About Us | Help Videos | Contact Us | Subscriptions
 

Abstract

 

This article in AJ

  1. Vol. 82 No. 3, p. 630-636
     
    Received: Dec 22, 1986


    * Corresponding author(s):
 View
 Download
 Alerts
 Permissions
Request Permissions
 Share

doi:10.2134/agronj1990.00021962008200030038x

Use of Spectral Vegetation Indices to Infer Leaf Area, Evapotranspiration and Yield: II. Results

  1. C. L. Wiegand  and
  2. A. J. Richardson
  1. USDA-ARS, Remote Sens. Res. Unit, 2413 E. Bus. Hwy. 83, Weslaco, TX 78596

Abstract

Abstract

Better methods of interpreting spectral observations of crop canopies in terms of agronomic characteristics such as green leaf area index (L) and aboveground dry phytomass (DM), and for estimating economic yield (Y) are needed. The equations proposed were applied to single year experiments with Triticum aestivum L. and Triticum durum Desf., Gossypium hirsutum L., and Zea mays L. in order to illustrate and further test them. As predicted, fractional photosynthetically active radiation absorption (FPAR) could be estimated from vegetation indices (VI) such as perpendicular vegetation index (PVI) and the normalized difference (ND) about as well as from L. Generally, L/VI and FPAR/L-verbalized as L as a function of VI, and FPAR as a function of L-were exponential relations whereas FPAR/VI were linear or nearly linear functions. The DM, Y, and the harvest index (Y/DM) were linearly related to PVI averaged for several dates during late vegetative development for wheat and corn, indicating that relative yields for both crops had been set by that development stage. The functional relations L/VI, FPAR/L, FPAR/VI, Y/VI, DM/VI, ∑APAR/∑VI, DM/∑APAR, Y/∑VI and (Y/DM)/VI where APAR is daily absorbed PAR (MJ m−2 d−1) presented document that direct spectral observations and the equations incorporating them do provide additional analytical tools for interpreting crop development, growth, and yield.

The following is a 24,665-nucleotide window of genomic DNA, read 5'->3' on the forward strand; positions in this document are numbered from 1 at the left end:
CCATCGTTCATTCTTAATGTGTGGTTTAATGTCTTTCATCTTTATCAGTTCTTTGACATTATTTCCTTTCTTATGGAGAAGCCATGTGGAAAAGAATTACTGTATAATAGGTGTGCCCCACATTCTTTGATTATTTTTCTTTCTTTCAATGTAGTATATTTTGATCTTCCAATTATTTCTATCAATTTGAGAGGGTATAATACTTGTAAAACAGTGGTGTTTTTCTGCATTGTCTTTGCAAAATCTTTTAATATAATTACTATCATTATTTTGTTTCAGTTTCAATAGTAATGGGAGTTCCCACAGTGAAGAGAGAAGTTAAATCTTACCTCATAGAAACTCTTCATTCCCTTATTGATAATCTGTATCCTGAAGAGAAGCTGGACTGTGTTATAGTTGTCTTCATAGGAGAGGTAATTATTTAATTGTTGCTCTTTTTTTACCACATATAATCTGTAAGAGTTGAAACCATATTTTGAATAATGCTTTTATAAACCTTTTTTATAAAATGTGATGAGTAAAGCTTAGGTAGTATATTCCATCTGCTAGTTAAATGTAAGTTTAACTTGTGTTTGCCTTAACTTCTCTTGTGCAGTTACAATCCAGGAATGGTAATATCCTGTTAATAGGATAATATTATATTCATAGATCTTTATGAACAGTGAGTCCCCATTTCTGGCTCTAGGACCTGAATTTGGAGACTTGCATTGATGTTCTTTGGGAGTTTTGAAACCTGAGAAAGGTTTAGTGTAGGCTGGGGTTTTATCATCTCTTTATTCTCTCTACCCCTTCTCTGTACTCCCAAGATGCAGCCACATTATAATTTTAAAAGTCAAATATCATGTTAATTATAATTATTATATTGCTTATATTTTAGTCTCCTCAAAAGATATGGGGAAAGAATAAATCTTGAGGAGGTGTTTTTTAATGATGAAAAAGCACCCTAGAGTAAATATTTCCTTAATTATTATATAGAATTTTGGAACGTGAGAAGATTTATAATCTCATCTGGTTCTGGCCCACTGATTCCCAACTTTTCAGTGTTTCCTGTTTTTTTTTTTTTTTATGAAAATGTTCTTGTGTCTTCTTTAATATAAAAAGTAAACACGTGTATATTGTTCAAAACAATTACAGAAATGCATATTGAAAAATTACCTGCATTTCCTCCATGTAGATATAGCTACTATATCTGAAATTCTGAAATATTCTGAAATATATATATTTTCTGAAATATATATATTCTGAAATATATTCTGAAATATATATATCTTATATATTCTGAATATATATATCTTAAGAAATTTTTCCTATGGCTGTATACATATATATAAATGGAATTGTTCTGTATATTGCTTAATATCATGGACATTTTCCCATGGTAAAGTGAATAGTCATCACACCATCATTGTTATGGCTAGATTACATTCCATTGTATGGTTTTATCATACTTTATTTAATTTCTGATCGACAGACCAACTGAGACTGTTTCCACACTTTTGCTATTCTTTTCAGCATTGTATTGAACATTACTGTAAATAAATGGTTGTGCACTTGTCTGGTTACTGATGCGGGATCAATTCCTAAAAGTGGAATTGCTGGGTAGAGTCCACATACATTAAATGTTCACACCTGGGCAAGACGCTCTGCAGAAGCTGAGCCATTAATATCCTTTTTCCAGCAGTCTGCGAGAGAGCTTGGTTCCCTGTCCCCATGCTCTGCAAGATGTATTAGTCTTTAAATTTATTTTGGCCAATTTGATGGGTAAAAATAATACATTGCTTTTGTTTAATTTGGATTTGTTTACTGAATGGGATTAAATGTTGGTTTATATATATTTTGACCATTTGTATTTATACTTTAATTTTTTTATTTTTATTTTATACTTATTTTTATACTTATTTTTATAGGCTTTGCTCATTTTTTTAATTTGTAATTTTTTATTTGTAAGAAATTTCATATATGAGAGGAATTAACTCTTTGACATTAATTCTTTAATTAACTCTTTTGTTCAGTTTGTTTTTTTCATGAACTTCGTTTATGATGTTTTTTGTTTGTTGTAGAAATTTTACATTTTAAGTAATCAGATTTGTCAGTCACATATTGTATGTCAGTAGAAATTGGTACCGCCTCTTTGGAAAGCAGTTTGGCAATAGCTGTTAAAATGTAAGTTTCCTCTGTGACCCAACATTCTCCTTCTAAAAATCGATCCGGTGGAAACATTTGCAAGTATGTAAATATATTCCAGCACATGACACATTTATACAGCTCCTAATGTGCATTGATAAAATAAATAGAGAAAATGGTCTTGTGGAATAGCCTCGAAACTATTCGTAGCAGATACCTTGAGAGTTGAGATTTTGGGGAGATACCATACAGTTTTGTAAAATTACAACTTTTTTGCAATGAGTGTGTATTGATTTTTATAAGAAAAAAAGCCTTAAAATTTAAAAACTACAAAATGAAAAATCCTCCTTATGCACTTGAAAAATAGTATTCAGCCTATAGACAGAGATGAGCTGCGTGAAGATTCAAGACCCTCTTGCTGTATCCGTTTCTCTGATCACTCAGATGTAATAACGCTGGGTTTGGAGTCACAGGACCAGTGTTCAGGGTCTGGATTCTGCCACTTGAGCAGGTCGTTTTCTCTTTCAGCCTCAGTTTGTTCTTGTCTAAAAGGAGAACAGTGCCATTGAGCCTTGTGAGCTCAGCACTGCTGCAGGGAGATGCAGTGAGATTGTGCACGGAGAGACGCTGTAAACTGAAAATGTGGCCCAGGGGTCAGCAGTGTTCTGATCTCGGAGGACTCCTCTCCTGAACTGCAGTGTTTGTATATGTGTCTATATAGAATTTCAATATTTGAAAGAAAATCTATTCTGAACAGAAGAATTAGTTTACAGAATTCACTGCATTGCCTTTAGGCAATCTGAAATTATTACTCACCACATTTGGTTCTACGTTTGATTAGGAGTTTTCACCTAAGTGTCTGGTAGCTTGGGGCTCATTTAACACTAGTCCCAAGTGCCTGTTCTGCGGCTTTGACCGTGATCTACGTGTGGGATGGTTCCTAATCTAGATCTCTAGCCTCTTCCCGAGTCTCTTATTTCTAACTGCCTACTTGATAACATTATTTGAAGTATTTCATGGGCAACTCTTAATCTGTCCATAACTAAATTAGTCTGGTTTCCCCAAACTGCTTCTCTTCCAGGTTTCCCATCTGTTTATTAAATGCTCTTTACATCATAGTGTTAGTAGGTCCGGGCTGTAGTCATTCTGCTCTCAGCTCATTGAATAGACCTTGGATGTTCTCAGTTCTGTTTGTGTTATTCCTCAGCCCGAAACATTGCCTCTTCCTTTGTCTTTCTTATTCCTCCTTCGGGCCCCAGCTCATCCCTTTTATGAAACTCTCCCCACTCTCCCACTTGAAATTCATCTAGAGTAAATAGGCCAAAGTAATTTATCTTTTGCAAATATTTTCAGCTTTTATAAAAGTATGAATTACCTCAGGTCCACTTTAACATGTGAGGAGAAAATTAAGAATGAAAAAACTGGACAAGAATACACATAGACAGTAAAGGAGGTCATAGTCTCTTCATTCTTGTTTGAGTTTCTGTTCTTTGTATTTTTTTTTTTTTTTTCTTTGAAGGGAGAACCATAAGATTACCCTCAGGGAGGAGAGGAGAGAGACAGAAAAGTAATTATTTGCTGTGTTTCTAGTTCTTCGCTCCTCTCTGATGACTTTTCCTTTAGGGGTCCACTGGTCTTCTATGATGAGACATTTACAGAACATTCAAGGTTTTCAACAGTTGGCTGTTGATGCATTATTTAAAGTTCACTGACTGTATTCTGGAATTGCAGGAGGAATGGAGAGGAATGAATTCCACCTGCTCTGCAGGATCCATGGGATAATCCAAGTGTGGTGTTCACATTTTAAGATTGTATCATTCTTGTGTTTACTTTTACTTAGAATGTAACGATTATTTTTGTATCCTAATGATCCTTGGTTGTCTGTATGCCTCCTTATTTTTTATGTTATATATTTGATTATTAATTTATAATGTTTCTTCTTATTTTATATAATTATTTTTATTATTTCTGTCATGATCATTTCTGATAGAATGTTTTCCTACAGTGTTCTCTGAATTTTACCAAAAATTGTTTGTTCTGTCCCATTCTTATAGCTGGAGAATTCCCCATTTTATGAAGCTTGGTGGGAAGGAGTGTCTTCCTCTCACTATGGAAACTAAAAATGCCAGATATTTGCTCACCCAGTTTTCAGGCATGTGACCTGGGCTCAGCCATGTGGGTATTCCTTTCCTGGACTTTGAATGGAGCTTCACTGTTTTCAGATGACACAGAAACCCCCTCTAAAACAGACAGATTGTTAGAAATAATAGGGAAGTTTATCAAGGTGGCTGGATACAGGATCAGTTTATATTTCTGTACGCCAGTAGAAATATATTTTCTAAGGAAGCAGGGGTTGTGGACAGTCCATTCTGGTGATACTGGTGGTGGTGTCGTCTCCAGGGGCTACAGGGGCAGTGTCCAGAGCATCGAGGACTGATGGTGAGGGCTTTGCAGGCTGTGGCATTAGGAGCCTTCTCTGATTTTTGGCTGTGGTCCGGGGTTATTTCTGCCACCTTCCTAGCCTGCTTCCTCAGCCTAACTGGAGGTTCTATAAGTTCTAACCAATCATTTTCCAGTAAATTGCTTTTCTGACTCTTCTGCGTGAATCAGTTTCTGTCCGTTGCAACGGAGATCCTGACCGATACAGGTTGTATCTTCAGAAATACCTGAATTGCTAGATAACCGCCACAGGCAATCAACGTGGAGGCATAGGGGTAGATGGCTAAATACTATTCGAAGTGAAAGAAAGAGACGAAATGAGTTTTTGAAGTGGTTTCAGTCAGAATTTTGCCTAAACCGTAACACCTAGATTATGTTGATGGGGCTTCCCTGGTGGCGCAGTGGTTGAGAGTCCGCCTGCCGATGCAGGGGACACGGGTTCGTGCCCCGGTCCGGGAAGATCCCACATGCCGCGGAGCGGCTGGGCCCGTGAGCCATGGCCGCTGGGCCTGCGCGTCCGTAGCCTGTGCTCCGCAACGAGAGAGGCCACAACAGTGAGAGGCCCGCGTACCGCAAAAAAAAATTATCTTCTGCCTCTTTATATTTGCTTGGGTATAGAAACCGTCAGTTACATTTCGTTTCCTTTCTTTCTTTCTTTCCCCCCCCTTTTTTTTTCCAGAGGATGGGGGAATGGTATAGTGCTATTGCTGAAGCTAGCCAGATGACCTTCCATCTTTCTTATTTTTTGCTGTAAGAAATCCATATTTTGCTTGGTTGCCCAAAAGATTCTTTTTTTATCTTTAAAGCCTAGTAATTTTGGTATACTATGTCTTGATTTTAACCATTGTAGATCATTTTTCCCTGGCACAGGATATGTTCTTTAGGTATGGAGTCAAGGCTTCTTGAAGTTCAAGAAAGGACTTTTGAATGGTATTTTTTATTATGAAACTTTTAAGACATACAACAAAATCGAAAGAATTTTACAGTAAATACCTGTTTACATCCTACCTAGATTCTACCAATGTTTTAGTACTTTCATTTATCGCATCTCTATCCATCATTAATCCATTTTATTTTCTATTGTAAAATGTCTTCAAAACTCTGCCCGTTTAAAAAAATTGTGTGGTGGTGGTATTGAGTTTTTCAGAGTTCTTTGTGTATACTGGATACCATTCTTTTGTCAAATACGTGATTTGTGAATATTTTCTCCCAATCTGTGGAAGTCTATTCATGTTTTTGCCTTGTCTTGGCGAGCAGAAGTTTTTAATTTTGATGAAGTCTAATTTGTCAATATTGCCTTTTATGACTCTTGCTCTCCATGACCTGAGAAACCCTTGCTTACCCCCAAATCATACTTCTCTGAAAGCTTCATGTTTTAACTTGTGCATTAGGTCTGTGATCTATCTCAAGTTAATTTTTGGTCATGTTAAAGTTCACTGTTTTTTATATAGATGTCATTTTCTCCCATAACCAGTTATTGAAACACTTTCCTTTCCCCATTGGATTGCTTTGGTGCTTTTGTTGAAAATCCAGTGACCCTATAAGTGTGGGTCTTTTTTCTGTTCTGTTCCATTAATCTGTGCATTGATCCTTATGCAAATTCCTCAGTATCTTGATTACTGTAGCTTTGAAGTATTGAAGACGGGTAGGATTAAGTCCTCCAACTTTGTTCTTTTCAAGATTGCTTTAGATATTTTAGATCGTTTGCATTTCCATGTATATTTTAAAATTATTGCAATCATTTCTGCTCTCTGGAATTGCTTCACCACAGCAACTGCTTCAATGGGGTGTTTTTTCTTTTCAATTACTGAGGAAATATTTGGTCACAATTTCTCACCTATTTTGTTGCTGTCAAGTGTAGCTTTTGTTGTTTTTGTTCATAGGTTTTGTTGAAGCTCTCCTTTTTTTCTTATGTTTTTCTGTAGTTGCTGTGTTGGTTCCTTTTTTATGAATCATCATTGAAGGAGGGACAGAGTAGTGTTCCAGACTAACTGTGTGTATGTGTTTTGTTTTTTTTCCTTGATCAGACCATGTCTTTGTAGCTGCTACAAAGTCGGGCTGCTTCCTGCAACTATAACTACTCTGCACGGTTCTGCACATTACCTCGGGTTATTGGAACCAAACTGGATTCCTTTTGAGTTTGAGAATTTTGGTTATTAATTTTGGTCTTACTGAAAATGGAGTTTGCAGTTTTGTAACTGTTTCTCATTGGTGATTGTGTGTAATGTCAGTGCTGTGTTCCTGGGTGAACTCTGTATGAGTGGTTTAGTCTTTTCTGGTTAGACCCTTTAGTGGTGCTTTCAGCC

Please view the pdf by using the Full Text (PDF) link under 'View' to the left.

Copyright © .